Monday, September 3, 2007

The Mortgage "Problem"

I get this weekly market update emails from a dozen different lenders. (It's a stock program they can buy into. It's usually pretty good information, but I really don't know who to really give accreditation to, since I get a dozen copies a week from a dozen different lenders.)

I'm using it as a prelude to 2 posts I'm currently writing. One is "who are the sellers, and why are they selling" and the other is "who are the buyers who are buying (or not buying) and why?"

MARKET COMMENT (from the Mortgage Matters e-newsletter)

So the world isn’t coming to an end. On the contrary, it’s thriving quite nicely, at least according to the most recent slate of economic data releases. Gross domestic product – the broadest measure of economic health – expanded at an annual rate of 4% in the second quarter, significantly higher than the 3.4% most economists had predicted. Leading the way was strong business investment, followed by robust consumer spending, which increased a better-than-expected 0.4%

The good news is that all this increased economic activity was non-inflationary. In fact, the personal consumption expenditure (PCE) index, the Federal Reserve's preferred measure of inflation, rose a mere 0.1% in July, half of June’s 0.2% increase.

The news wasn’t quite as encouraging on the housing front, but it wasn’t necessarily discouraging either. Sales of existing homes met consensus estimates, with purchases declining 0.2% to an annual rate of 5.75 million in July, the National Association of Realtors reported. Contractions aren’t welcomed, to be sure, but then again, the contraction was expected.
Meanwhile, the prime, conforming mortgage-rate scene continues to improve. The 30-year and 15-year fixed-rate mortgages dropped a few basis points to average 6.45% and 6.12%, respectively, while the five-year Treasury-indexed hybrid adjustable-rate mortgage inched up a basis point to average 6.35%. Rates are roughly where they were this time last year.

The year-long drop in housing prices has alarmed many housing commentators. But should it? Housing is often depicted as an exemplar of steady, linear growth market. However, price volatility happens more often than expected. Since 1979, residential real estate prices have had two 10-year cycles where prices have risen significantly, then retreated approximately 15% to 20% over the subsequent year or two. Similar booms and busts can be traced back to the early 1900s.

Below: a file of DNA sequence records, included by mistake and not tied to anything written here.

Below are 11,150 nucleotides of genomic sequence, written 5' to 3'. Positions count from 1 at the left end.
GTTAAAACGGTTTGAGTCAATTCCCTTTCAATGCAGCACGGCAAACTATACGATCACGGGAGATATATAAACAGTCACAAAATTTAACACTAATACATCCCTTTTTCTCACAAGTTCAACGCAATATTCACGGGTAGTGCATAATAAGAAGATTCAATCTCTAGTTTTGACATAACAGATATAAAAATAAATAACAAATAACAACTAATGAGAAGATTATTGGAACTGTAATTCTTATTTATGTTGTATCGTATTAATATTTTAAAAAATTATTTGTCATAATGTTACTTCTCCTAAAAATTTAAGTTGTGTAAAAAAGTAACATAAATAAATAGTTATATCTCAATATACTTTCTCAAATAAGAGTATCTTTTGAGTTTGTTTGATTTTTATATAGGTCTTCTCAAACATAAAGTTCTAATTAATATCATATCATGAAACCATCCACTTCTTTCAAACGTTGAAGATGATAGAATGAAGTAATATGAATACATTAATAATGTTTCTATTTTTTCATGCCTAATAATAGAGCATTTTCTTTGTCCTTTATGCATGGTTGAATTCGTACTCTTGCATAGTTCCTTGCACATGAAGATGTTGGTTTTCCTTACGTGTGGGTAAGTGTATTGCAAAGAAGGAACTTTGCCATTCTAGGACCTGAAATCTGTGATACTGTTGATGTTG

In the last bust, during the saving & loan crises of 1991, the federal government responded with the Resolution Trust. The feds are again responding. President Bush has introduced a plan to allow the FHA to accept more distressed borrowers, while Fannie Mae’s is already helping distressed borrowers refinance and retain their homes with its successful “Homestay” program.
More borrower relief could be forthcoming from the mortgage market. The Federal Reserve will likely lower its influential federal funds rate when it meets on September 18. But rates could dip lower this week, particularly if productivity and costs and the employment situation beat market expectations.

This Newsletter is for informational purposes only. The information contained herein may not be applicable to every situation or jurisdiction and we urge you to consult your professional advisor prior to acting on information contained herein. The content, accuracy and opinions expressed herein are not verified or endorsed by the sponsor hereof.

Uncle Jack again:

Real Estate, like stocks, and fashion is cyclical. Things go up and come down and go up and come down. What was HOT once goes out of style. What no one wanted a while ago becomes popular again. That's why Vintage Vegas is blooming, while the thousands and thousands of 80's and 90's neighborhoods are wilting and looking shabby. The 2000's neighborhoods had become "too" expensive for the working people to buy, and traffic problems created the first "commuting from the suburbs" headache that has ever been experienced in Las Vegas.

The urban core of Las Vegas Real Estate was still doing well during the last year even as the suburbs started seeing the foreclosure crisis swell. But the "lending crisis" which has now been downgraded to a "lending problem" steamrolled right over the top of us.

I'm getting lots of buyer calls from 2 distinctly different groups. Group one has money, believes that real wealth comes from REAL ESTATE, and are looking for bargains. They believe that Vintage Vegas holds the best appreciation opportuny in the coming rebound. Group 2 wants to LIVE near work, wants a unique charming home in upwardly changing HIP neighborhoods. The question question for both groups is whether they can get a loan at the moment, not whether there's a great house out there for them.

2 and 3 years ago, getting the money was easy, and getting the home was hard. The pendulum has currently swung completely the other way and a lot of it has to do with OVER reaction both then and now.

As the newsletter I quoted above points out, things will soon change again. The Fed and the Government and the markets will sort things out, new loan programs will emerge, the inventory will shrink, rates will come down, confidence will increase. My mother always taught me that progress come 2 steps forward, and then a step back till the next 2 steps forward.

We're in the 1 step back phase at the moment, and the cycle will change once again. The next 2 steps forward in Vintage Vegas will be huge. I know that 3, 6, 9 months from now, the number one thing I'll be hearing is "Damn, we missed the bottom, we should have bought something last summer or fall, when the pickings were best".

That's the definition of "Cyclical".

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